When the kids were small, they had a set amount of pocket money each week which they could supplement by doing odds and ends of jobs around the house and garden. It didn't include things like 'making your own bed and putting your dirty socks in the wash', but things that were over and above. I seem to remember hoovering came into it, but I can't remember what else.
After church this morning, some of us got into a conversation about how we used to earn extra holiday money. I said that my sister and I used to weed the garden, and I think threepence in old (pre-decimal) money for a wheelbarrow full was the going rate. It was a small wheelbarrow, so I think we came out of it pretty well. Daphne said she used to get threepence for a hundred dandelions, which I think is slave labour and definitely along way below the minimum wage. Then Geoffrey, who goes back a long way, told us a story about somebody from before his time.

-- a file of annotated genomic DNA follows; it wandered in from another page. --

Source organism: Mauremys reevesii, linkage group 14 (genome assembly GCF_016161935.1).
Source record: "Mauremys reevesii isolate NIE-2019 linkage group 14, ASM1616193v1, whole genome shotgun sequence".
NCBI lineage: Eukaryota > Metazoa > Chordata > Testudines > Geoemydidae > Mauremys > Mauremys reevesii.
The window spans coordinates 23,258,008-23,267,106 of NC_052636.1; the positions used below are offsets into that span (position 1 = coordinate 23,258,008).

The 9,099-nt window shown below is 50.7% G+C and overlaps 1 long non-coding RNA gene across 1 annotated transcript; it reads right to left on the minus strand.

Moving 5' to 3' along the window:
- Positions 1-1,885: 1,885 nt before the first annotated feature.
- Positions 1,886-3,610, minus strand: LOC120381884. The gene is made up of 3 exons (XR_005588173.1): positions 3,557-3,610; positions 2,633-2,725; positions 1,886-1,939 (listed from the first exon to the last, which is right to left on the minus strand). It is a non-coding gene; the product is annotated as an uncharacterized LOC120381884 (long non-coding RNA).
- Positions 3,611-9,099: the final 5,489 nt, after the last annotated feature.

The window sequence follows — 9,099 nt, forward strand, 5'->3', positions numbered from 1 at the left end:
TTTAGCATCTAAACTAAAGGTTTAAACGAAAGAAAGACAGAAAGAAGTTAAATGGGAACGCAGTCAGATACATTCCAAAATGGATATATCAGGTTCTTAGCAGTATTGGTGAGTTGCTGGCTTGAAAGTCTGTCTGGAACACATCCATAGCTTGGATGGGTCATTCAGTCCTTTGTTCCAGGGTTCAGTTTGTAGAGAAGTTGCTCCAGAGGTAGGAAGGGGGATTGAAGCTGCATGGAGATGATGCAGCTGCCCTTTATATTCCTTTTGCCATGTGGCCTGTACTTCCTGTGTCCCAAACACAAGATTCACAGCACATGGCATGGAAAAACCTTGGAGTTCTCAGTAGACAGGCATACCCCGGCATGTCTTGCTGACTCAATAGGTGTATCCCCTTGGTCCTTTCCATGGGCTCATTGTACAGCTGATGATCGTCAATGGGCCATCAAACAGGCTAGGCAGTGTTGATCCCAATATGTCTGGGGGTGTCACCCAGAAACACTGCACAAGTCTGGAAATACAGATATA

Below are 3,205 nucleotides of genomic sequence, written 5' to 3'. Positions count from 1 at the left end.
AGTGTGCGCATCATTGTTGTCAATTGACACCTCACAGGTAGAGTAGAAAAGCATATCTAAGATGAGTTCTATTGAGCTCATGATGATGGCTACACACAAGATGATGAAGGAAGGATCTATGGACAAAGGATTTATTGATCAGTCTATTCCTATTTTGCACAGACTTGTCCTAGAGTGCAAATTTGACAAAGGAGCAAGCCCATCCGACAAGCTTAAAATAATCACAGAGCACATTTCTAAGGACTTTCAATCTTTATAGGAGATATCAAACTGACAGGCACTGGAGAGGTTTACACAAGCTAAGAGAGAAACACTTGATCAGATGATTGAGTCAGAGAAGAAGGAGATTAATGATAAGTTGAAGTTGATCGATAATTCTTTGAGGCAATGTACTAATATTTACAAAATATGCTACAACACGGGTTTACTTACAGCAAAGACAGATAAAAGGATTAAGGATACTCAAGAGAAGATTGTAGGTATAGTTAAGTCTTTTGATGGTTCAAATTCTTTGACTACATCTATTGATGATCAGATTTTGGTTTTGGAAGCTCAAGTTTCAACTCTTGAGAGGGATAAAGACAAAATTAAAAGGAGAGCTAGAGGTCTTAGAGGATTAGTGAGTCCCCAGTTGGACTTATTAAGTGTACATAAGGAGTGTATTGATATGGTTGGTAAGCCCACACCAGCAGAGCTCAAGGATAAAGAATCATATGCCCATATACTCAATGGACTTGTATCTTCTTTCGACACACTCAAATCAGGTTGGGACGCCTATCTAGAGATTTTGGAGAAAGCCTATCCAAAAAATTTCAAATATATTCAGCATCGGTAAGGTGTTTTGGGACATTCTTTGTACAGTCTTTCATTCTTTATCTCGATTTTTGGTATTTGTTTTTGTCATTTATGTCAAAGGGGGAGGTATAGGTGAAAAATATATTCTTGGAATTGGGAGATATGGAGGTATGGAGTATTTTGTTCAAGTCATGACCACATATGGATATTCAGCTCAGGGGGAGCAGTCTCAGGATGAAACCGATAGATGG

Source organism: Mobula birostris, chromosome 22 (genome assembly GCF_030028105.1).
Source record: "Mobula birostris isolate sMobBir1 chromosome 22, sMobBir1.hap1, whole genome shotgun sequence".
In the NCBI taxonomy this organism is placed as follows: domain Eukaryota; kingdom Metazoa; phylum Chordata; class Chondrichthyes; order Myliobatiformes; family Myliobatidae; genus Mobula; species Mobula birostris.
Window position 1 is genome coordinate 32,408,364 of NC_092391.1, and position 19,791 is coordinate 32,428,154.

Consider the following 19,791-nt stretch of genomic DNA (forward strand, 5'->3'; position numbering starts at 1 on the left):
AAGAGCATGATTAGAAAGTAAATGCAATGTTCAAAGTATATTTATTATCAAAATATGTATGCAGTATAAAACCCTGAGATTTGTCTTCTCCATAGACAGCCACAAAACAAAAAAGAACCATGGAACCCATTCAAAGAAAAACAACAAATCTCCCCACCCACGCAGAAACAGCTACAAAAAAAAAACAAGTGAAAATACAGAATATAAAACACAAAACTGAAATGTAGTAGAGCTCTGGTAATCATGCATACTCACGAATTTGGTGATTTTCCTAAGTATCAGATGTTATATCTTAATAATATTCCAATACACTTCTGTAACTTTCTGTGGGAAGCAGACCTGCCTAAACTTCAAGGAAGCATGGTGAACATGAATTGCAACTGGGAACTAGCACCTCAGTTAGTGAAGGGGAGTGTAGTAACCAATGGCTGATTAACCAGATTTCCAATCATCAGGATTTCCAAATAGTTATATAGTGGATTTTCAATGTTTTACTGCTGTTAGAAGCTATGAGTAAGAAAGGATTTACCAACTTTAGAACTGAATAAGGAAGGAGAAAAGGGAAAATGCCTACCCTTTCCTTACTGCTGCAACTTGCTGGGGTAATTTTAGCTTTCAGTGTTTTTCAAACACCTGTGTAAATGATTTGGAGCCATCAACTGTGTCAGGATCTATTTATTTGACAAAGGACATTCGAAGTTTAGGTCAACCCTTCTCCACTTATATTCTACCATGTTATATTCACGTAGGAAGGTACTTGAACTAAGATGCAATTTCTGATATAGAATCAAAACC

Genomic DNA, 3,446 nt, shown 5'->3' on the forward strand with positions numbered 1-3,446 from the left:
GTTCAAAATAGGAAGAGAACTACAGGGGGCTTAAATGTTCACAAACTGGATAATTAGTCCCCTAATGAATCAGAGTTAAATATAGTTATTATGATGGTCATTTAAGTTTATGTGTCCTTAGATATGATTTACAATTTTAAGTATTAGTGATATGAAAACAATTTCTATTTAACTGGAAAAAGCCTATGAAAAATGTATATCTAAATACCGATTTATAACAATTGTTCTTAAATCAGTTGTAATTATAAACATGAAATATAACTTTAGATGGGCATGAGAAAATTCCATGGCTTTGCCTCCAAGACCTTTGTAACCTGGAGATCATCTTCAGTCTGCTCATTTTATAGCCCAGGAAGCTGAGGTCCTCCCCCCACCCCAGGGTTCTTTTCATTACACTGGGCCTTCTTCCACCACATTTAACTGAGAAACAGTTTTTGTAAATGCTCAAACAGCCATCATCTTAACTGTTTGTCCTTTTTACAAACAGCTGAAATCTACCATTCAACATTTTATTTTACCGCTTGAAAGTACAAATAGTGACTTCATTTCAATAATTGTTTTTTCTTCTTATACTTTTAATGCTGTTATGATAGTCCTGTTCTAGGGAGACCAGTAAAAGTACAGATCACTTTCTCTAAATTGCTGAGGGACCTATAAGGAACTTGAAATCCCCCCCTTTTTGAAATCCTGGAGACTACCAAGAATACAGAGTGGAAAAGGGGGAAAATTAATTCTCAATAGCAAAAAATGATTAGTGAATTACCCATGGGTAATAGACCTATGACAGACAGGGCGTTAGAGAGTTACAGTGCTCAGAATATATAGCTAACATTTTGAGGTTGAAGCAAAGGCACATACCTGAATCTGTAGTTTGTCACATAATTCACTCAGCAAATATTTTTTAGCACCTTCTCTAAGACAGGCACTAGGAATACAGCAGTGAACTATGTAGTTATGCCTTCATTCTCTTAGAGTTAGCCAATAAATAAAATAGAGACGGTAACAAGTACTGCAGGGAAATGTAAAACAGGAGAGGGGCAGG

Jackie was the youngest of thirteen children. A neighbour who kept rabbits paid him to bring dandelion leaves, so on Saturday mornings Jackie would go off looking for dandelions. The churchyard was a good place to find them, and one morning when he'd picked all he could carry he went home past the chapel.
"And there was me sister coming out," he said. "She'd just got wed that morning, and nobody had told me!"
I don't suppose he minded. Small boy. Wedding, or earning pennies for pulling leaves up?